Comments: 'Entertainment' Limbo

It's interesting that in the 90s we had shows like the X-Files which suggested, over and over again, that the truth was out there but that we, the public, were being kept in the dark. There was some intense paranoia alive and kicking in America in the early and mid-90s, and it showed up in television shows (along with people who honestly thought Clinton was trying to establish a socialist dictatorship).

It strikes me the mood has mutated somewhat, and the reality shows reflect that. There is still the same sense that the truth is somewhere else, and a hunger to be let in on the secret. The reality shows seem to be catering to that. The more "real" shows (like Cops) are informative and spread American values worldwide (you read the bit about the Norwegian kids being arrested by cops in Norway and asking "Aren't you going to read us our rights?" But there were no rights to be read. Because of Cops, the show, the Norwegian kids are more familiar with the American legal system than Norway's.) The more scripted shows, I'm not sure of the appeal.

As to the dating shows - I don't know. I put it down to pathology. Who the hell enjoys this stuff?

Posted by Lawrence Krubner at August 6, 2004 06:36 PM

I don't know about the dating stuff, but I do remember hearing a bit of a Harlan Ellison interview in which he revealed that his single favorite TV show was People's Court, because of the fundamental reality and naturalness of it.

I'll admit to watching a little bit of the dating shows, in moments of extreme boredom (they can be educational, for those of us who didn't really 'date' in a conventional sense), and I'm one of the only people I know who watched the original "Who wants to marry a millionaire." We watched it because we knew it was a cultural train wreck, not because we expected to enjoy it, and we were right.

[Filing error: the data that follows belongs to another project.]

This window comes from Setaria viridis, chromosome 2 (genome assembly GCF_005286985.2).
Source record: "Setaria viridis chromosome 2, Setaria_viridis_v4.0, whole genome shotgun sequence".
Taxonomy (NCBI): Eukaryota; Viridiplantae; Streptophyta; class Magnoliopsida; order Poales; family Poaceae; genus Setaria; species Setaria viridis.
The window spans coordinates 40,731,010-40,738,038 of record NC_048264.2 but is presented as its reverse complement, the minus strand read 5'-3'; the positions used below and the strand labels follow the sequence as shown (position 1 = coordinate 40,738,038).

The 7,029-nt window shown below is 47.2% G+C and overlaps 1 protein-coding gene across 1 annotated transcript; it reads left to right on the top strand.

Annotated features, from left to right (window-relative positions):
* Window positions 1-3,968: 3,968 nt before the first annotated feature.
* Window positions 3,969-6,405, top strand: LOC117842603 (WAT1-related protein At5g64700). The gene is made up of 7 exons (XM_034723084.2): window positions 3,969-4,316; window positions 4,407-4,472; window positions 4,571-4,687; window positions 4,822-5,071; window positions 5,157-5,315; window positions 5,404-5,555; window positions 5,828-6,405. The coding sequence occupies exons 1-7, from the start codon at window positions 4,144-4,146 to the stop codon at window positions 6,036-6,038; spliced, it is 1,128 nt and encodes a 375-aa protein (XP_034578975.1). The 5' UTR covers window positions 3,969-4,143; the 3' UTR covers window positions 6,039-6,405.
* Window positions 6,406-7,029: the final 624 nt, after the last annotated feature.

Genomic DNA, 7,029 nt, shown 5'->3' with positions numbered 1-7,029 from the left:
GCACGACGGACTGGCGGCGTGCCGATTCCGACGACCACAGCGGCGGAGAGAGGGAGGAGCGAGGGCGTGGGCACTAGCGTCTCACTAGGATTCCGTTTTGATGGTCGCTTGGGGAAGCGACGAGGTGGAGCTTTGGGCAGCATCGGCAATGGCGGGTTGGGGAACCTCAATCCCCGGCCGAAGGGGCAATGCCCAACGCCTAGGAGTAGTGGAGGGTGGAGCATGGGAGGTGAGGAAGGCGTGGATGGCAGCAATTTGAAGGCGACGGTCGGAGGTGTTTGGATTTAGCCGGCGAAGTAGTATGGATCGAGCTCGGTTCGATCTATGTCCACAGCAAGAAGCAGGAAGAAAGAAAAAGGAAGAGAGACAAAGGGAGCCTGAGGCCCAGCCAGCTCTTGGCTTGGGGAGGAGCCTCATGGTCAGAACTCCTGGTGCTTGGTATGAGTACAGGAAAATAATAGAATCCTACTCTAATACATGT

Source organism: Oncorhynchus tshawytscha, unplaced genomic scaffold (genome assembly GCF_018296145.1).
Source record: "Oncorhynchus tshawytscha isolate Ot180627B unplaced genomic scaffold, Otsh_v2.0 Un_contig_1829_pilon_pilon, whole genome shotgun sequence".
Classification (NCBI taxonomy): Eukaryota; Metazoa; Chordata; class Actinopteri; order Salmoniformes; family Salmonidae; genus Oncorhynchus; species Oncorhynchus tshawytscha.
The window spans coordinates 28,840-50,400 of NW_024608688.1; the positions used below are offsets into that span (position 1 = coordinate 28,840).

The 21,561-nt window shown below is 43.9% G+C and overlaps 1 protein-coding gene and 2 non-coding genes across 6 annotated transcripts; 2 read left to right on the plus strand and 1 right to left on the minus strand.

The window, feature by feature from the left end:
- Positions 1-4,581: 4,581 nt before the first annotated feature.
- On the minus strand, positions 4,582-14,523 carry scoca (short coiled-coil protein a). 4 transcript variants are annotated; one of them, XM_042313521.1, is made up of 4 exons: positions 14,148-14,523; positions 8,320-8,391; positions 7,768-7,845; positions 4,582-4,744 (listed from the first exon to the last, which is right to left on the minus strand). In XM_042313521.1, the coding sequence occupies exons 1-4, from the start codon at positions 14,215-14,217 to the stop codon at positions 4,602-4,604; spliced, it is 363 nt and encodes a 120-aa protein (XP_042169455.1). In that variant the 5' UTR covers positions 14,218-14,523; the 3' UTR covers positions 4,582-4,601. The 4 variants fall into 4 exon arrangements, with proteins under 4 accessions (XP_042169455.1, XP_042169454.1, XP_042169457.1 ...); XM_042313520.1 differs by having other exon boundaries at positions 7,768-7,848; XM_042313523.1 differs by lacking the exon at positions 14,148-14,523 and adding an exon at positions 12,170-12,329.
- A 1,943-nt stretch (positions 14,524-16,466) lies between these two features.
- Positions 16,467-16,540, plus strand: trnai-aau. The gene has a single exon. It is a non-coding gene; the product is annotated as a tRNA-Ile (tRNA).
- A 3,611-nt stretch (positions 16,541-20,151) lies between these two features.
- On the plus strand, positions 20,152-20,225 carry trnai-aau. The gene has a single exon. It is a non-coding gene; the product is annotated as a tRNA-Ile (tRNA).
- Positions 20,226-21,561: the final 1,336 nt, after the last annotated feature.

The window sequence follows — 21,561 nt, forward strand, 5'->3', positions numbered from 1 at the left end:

Posted by Jonathan Dresner at August 7, 2004 01:24 AM

Of course, there is the educational value of the realism. Take, for instance, a documentary like Girls Gone Wild - such an authentic portrayal of American female youth allows us to glean important insights about what it's like to be a woman in America today.

(yes, I'm kidding :-; )

Posted by Lawrence Krubner at August 7, 2004 10:19 AM

My other hobby (besides blogging) is people watching. I think alot of people enjoy people-watching and reality programs are a way to people-watch without leaving the house. It's not any deeper than that, I don't think.

Posted by Amanda at August 9, 2004 08:23 AM

Lawrence - Well, that's sort of the point, isn't it? "Reality" TV has about as much in common with "reality" as Gilligan's Island did with being shipwrecked.

Amanda I'm a people-watcher myself, but I'd rather watch people than stagey melodrama. That's just me, of course. YMMV

Posted by Anne at August 9, 2004 10:59 AM